‘Welcome to the Occupied States of America’ tells the story of Ashley Kelly, a 17yr old girl with spinal injuries and mostly confined to a wheelchair. How did she get these injuries? Fleeing an alien invasion and getting bombed in the process. We join her 7yrs after the alien invasion has begun, as she is trying to survive in this new world, and as she has mostly adapted to her new body. And facing aliens, called ‘Grubs’ that can strip anything, including a human of all its flesh, in seconds. No one knows why they are here, but they have either killed or displaced most of the human population.<br/>This is the incredible story of a disabled girl in an alien war zone, trying to not just survive, but help the survival of the human race.<br/>Whilst this might seem the usual story, teenage girl, alien invasion, survival story, you have to remember, it's a Peter Cawdron story. And for anyone that knows Cawdron, you know that this is going to be a fascinating ride, with engaging and clever characters. And Cawdron doesn’t disappoint. <br/>This has been made all the better by the Narration of Lauren Ezzo, who has a rather beautiful voice, and is able to reproduce the voice of what you would consider the sarcastic tones and sounds of an irritated 17yr old with consummate ease (I have to have some pity for her parents on hearing the way she delivered some of the lines in this story!)<br/>However, she is totally brilliant, and brings Ashley to life. She also does a stunning job with the other voices in the story, portraying male and female voices extremely well.<br/>Cawdron makes reference to paying homage to ‘War of the Worlds’, and whilst this story does have a similar feel (as well as to his earlier work ‘Xenophobia’), this is an outstanding story, that is at sometimes funny, other times heartbreaking, and times terrifying to the point you will want to turn on the light and poke various objects just in case (You will get this once you read it). If you are a fan of ‘War of the Worlds’, you will love this.<br/>One of the key points that Cawdron explores through the book is peace, as in, what happens when you can’t win or lose a war? This is what makes this story so incredibly fascinating and different.<br/>The most amazing part of Cawdron’s work is his characters. There is so much realism in how he writes Ash, her emotional state, what she is thinking, feeling, even down to her physical sensations when she is in the chair.<br/>He does a masterful job of describing her physical disability, her pain and the attitude that comes with it, and her resolve to go on. As someone with a chronic back injury, I could relate to some elements of Ash, and found it incredible the writing job that Cawdron had done to bring this girl to life. Even when she is flung out of her chair at one stage, it's like Peter has actually thrown himself out of a chair so he knows how it feels and can write it clearly.<br/>Without giving away too much of the story, there are several other characters in the story as Ash proceeds along her path, and they are all equally incredible, so much depth.<br/>However, it is not until the end, do we really see Cawdron’s true brilliance come to light, as the plot unfolds, and the dialogue between several of the characters plays out. The realism of the scenes and those involved, the conflict, angst, torment for fighting what you believe in, this is the writing that makes Peter Cawdron the exceptional character author he is, and the reason you should listen to this story.<br/>This is a story for anyone who loves great Science Fiction. If you like a story with wonderful characters, then this is a story for you too. <br/>Peter Cawdron just keeps getting better, and this is another example of his writing masterclass.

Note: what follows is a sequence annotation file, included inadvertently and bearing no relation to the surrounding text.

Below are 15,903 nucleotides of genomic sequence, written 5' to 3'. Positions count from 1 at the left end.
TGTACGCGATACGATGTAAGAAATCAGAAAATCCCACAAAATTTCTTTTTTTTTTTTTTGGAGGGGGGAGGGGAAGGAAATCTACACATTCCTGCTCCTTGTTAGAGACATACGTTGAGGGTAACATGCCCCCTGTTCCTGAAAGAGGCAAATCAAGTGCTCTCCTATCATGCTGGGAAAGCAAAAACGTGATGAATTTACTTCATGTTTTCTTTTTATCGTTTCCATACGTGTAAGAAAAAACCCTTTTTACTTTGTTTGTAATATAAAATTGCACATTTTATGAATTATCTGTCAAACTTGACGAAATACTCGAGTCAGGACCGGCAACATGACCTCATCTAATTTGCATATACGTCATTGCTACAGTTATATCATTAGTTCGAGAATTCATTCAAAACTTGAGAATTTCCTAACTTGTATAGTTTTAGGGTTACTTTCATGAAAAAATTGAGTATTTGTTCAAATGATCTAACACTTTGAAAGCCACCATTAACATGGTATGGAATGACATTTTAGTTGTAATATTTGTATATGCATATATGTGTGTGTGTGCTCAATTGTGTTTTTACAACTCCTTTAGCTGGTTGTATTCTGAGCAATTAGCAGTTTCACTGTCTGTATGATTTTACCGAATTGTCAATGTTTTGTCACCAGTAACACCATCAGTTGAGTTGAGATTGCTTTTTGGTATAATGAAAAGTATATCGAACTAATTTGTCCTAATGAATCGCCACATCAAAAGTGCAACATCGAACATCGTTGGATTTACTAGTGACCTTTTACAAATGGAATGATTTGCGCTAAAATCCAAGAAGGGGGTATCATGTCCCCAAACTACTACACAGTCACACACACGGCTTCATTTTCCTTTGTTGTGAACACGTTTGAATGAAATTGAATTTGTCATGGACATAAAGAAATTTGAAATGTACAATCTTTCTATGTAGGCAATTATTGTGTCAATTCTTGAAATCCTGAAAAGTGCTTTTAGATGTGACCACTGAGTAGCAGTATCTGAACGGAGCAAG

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  • Sammy F.
  • Fort Lauderdale, FL USA
  • 08-17-17

Wonderfully done.

Any alien invasion story in one book, told through the point of view of a crippled teenage girl. This had everything needed for a successful story - realistic dialogue, developed characters, full arch...I highly recommend this one.

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Just add water

Just add a glass of water and you have the perfect sleeping pill. This book has some interest but really never gains any traction. It’s basically a diary of a teenager. It never goes into the possible political ramifications, in detail, that would occur if Americans would become refugees. The narrator in rather monotone in her delivery. ‘Anomaly” written by Cawdron also was a great book but this story has none of what made Anomaly a great read. Pass this one by.

0 of 1 people found this review helpful